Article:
Killer App, circa 2013
Anyone have fond memories of the term ‘killer app?’ More to the point, what would a new killer app for the banking and finance world look like? What exactly would it do?
It’s not that the phrase has gone away, but over the years, it seems to have been overtaken by marketing hype—so many new releases are routinely tagged this way that a collective yawn seems to be the only appropriate response. That’s unfortunate, because a true killer app really does make a huge difference. It can by itself generate an industry shift, propel a new technology paradigm and markedly alter end-user habits, particularly by introducing business professionals and home consumers alike to new ways of doing things.
With regard to finance, Visicalc played exactly this role more than 30 years ago. As the first spreadsheet to appear on PCs, specifically the Apple II, it helped change the perception of the entire field of computing. What were previously seen as toys for geeks became serious business tools, and a whole generation climbed aboard the technology train. The Lotus 1-2-3 similarly propelled sales of the IBM PC, which in turn spawned a vast hardware and software industry. And while it’s easy to be dismissive of video games as creative time-wasters, releases like Quake helped drive the development and adoption of 3D accelerators in home computing, which in turn raised the stakes for other technologies.
These days, perhaps more than new hardware, one tool that propels other forms of innovation is the API, or application programming interface. Simply put, by serving as a common language that enables different kinds of software to communicate with each other, it eases and speeds the development of new apps—perhaps even killer apps.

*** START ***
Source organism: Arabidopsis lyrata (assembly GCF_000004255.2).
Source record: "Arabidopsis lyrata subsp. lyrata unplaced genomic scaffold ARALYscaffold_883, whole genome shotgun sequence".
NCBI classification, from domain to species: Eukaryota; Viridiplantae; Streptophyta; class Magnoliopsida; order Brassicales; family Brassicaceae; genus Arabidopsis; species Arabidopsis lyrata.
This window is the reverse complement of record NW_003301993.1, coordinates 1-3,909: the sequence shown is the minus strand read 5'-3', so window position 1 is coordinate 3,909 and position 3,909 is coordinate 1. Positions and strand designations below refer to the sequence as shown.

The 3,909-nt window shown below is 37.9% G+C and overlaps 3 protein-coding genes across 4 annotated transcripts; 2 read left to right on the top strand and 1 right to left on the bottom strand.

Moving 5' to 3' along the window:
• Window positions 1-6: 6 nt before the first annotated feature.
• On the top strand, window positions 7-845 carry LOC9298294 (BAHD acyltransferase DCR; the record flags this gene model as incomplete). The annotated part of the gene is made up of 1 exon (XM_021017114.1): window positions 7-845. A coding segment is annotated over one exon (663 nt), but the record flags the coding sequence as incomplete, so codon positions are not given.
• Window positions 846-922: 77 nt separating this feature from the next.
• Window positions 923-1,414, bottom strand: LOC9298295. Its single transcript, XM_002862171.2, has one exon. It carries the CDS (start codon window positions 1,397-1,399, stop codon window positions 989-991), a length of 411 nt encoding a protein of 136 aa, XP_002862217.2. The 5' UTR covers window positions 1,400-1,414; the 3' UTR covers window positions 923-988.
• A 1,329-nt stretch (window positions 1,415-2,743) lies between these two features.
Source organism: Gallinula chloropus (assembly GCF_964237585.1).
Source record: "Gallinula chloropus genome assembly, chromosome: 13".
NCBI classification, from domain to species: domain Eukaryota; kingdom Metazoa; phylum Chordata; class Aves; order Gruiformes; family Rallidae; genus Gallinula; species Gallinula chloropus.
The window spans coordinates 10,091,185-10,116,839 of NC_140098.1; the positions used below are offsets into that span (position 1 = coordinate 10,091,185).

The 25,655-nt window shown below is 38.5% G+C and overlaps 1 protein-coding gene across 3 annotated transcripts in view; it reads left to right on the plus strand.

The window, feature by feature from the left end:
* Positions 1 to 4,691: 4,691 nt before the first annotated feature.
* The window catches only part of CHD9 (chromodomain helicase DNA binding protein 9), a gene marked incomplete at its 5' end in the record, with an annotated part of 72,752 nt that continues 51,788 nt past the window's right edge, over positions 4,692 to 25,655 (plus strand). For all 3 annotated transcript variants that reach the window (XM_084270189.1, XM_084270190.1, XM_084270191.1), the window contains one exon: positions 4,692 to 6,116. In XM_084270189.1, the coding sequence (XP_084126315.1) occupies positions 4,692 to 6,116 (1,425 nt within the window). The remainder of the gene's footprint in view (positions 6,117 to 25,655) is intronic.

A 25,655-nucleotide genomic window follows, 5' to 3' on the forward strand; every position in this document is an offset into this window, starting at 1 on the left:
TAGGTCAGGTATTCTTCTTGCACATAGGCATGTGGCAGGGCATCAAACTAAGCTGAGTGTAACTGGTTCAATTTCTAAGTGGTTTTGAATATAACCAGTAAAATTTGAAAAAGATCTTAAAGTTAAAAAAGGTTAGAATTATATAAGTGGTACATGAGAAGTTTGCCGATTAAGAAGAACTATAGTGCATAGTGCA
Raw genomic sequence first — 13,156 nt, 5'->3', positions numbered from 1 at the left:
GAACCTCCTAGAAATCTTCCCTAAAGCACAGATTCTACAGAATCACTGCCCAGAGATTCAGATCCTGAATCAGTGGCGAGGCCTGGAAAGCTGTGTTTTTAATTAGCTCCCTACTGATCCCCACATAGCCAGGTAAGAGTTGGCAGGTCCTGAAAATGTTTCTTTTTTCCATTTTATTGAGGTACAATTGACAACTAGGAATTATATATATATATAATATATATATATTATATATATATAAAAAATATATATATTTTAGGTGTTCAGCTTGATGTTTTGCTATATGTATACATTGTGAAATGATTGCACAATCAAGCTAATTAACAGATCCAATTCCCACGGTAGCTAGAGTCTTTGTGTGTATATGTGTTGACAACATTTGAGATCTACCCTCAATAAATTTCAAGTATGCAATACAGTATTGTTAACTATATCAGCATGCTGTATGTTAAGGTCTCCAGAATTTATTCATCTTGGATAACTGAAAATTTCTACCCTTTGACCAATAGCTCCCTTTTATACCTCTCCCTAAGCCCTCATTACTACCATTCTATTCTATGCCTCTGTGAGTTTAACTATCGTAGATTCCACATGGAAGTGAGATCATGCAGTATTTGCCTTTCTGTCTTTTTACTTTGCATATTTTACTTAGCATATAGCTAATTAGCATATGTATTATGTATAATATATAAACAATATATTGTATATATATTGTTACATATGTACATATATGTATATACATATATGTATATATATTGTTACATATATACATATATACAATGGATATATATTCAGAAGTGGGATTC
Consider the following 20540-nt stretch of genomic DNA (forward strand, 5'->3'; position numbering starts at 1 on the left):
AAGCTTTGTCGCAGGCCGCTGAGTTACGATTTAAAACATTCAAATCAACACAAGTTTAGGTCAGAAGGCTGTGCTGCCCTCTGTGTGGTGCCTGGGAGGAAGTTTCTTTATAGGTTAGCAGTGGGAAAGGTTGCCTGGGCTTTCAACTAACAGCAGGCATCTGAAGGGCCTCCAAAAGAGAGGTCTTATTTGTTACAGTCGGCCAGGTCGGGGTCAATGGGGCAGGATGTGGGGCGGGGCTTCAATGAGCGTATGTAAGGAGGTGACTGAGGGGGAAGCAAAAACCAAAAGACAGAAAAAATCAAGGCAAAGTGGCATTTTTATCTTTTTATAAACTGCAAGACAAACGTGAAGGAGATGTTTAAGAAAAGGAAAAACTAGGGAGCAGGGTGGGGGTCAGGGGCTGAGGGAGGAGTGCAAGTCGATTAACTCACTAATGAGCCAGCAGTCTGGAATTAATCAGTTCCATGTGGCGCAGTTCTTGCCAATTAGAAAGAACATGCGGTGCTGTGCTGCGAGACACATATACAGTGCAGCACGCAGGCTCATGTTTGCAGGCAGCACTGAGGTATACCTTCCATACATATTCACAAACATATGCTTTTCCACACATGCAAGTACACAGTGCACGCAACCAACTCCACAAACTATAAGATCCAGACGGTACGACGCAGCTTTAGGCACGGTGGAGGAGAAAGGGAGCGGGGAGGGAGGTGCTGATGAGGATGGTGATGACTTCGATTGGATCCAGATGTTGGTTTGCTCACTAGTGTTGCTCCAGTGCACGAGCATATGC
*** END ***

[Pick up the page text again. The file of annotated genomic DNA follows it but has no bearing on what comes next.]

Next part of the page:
Intuit seems to think so. In search of the “next killer finance app,” the company, for the first time in its history, is opening the APIs to its financial data service in the U.S. and Canada. The move gives third-party developers unprecedented access to the financial data service that powers Quicken, QuickBooks, Mint.com, and FinanceWorks. In fact, developers can now to tap into transaction information from 19,000 financial institutions, auto-categorize the data, and embed it into whatever applications they develop.
Innovation in this field has frequently been driven by the ease with which vast amounts data can be accessed, collated and packaged. The new releases have the potential to take developers and users alike many steps forward in harnessing new capabilities. The new APIs are available on a limited basis now through the Intuit Partner Platform, with wider availability to come in December.
One early program that has already built on the new service is SaveUp, a free rewards game for saving money and reducing debt. Customers can securely access data from just about any financial source, while the company tracks their financial actions and offers rewards accordingly.
Here’s the thing about killer apps: We never see them coming, yet when they do, we wonder how we ever got along without them. It’s easy to say that we already have more apps than we need, while financial institutions and independent software developers alike come up with new ones every day. Sure, new mobile devices keep emerging, and we need new software just to keep up. But completely new applications offering completely new capabilities that will change how we do everything? That’s not going to happen.
Sure—just like we were never going to use our phones to do anything but talk.
So, getting back to the key question, what will a new killer app for finance look like? Rampant speculation welcome.